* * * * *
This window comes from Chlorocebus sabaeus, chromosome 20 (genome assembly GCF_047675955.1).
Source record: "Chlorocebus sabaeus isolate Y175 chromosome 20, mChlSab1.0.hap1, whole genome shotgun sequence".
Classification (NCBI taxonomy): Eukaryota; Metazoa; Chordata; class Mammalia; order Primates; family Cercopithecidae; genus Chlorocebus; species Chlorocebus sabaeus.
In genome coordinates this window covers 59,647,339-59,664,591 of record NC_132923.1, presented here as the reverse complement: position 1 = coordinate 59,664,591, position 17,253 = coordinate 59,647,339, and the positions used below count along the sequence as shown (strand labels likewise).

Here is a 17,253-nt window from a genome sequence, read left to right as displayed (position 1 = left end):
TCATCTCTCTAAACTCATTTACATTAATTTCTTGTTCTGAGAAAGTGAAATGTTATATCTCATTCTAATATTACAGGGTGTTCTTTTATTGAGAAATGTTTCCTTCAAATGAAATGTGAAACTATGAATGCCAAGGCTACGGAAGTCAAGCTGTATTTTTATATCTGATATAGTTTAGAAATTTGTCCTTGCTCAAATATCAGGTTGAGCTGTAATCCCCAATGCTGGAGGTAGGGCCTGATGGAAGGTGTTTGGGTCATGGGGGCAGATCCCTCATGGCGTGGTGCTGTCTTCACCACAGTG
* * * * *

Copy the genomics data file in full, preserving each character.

This window comes from Chlorocebus sabaeus, chromosome 20 (genome assembly GCF_047675955.1).
Source record: "Chlorocebus sabaeus isolate Y175 chromosome 20, mChlSab1.0.hap1, whole genome shotgun sequence".
Classification (NCBI taxonomy): Eukaryota; Metazoa; Chordata; class Mammalia; order Primates; family Cercopithecidae; genus Chlorocebus; species Chlorocebus sabaeus.
In genome coordinates this window covers 59,647,339-59,664,591 of record NC_132923.1, presented here as the reverse complement: position 1 = coordinate 59,664,591, position 17,253 = coordinate 59,647,339, and the positions used below count along the sequence as shown (strand labels likewise).

Here is a 17,253-nt window from a genome sequence, read left to right as displayed (position 1 = left end):
TCATCTCTCTAAACTCATTTACATTAATTTCTTGTTCTGAGAAAGTGAAATGTTATATCTCATTCTAATATTACAGGGTGTTCTTTTATTGAGAAATGTTTCCTTCAAATGAAATGTGAAACTATGAATGCCAAGGCTACGGAAGTCAAGCTGTATTTTTATATCTGATATAGTTTAGAAATTTGTCCTTGCTCAAATATCAGGTTGAGCTGTAATCCCCAATGCTGGAGGTAGGGCCTGATGGAAGGTGTTTGGGTCATGGGGGCAGATCCCTCATGGCGTGGTGCTGTCTTCACCACAGTG